‘Man, I Went Viral’: My Day With Ahmed Mohamed, the Most Famous Boy on Earth

On the road to stardom from the back seat of the family’s minivan.

IRVING, Texas — Ahmed Mohamed is watching himself trend on my iPhone.

“Man, I went viral.”

Ahmed’s looking at a video of himself posted online, while he and his sister Eyman argue inside the family minivan over whether it has 24 million or 24,000 views.

“This is seven digits!” It’s 24 million views, in 24 hours,” Ahmed yelps. “I feel like I could just walk on the street and people would know who I am.”

The level of fame he’s achieved 24 hours after his suspension, arrest, and interrogation at MacArthur High School for a “bomb” that was really a clock has gone beyond the streets of Irving. President Obama has invited him to the White House. MIT wants him to enroll. Mark Zuckberg wants him to work at Facebook. Every reporter on Earth wants a few minutes with him, including me.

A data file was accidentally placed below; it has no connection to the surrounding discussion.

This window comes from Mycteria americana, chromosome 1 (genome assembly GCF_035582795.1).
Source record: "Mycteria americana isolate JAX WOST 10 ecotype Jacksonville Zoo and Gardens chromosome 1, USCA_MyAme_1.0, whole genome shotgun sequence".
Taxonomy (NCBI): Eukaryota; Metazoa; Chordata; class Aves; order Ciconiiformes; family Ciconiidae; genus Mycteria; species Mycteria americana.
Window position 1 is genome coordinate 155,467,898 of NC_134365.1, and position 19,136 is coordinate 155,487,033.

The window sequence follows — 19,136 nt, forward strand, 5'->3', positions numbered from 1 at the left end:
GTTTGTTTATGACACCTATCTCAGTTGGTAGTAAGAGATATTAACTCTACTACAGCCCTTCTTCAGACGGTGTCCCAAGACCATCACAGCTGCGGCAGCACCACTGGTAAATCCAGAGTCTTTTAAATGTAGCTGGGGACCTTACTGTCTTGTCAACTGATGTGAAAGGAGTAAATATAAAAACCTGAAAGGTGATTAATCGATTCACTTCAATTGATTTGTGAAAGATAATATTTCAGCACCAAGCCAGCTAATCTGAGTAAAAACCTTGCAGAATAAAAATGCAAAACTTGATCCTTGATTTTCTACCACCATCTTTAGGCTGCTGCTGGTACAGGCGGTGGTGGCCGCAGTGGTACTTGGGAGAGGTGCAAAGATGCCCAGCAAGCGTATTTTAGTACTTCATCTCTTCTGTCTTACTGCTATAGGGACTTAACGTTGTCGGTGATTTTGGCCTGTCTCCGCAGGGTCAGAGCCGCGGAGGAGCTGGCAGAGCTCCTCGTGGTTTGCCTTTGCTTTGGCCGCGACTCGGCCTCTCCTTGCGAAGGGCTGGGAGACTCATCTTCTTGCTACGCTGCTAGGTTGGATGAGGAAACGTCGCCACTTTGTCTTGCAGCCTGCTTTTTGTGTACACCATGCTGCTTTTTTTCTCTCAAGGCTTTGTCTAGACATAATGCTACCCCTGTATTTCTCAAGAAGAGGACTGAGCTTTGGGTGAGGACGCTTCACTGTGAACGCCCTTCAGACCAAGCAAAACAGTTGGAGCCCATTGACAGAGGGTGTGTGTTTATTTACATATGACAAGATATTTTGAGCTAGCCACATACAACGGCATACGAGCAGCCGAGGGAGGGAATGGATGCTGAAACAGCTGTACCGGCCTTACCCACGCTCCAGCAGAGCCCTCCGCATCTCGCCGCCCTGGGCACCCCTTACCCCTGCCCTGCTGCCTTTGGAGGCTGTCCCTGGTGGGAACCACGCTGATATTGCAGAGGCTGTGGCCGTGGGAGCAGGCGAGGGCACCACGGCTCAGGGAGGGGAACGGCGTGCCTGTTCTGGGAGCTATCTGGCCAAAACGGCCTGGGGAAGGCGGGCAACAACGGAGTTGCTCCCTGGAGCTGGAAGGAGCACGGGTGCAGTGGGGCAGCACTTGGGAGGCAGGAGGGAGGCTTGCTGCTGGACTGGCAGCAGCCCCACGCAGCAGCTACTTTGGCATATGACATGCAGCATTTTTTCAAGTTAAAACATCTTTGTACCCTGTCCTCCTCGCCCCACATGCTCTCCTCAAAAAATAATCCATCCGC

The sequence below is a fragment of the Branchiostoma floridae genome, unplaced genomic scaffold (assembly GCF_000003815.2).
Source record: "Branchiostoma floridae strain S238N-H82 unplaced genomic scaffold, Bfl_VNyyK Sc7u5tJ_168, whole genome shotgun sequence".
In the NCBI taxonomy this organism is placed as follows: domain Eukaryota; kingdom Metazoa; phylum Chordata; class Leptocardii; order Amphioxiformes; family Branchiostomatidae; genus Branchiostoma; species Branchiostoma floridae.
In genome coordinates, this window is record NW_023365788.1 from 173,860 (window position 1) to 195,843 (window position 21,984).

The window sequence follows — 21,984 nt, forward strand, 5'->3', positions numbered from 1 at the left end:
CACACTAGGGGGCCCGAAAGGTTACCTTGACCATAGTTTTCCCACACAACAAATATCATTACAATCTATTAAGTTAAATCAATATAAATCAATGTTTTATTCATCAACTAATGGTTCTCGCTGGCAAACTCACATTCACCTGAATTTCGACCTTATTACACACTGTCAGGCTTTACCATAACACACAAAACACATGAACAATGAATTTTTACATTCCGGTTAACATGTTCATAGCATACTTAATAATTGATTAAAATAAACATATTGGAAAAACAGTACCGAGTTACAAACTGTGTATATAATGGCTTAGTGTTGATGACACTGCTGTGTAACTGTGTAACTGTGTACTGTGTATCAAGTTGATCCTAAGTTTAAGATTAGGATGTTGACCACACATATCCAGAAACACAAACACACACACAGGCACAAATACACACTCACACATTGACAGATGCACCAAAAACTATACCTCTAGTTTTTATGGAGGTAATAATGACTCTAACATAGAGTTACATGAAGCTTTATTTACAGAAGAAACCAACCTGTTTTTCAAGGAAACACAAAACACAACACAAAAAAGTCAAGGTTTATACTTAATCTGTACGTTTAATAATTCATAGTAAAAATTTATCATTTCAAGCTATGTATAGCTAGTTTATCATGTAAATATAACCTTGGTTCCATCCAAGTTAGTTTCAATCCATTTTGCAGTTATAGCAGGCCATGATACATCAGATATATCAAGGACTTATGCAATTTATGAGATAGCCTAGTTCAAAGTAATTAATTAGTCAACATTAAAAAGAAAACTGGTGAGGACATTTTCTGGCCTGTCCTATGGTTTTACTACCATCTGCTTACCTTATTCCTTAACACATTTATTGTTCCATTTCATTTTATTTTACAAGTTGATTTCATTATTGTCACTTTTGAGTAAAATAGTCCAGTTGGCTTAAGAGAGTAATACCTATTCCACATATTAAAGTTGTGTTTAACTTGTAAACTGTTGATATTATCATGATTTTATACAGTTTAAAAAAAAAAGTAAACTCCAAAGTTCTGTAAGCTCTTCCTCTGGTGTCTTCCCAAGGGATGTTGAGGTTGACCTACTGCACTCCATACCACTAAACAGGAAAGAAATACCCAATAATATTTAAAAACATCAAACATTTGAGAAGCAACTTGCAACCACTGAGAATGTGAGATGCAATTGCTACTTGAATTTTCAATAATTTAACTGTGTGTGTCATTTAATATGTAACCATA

Ahmed’s story struck such a nerve because the world saw a model student thrown in handcuffs like a suspect whose crime was being brown. Where most would see a white kid holding a crude electronic clock, the school apparently saw a Muslim terrorist.

Walking up to Ahmed’s house and seeing the media, I wondered, What more is there to write?

“The only real news I have for you is that Ahmed’s not going back to MacArthur,” family spokesperson Alia Salem from the Council on American-Islamic Relations tells me. “But, we’re about to drive to the television studio in a minute. Why don’t you come along? Sit next to Ahmed, you can ask him your questions.”

Before we left for the television studio, Ahmed had taken me into his bedroom to show me the now-famous desk where everything gets built. I asked if I could take a picture; he nodded and sat on his desk chair holding up a tangle of wires, and, seeing his Koran, grabbed it from his desk and held it up next to the wires. Eyman comes in, sees me taking pictures, and asks Ahmed, “Why are you holding the Koran?”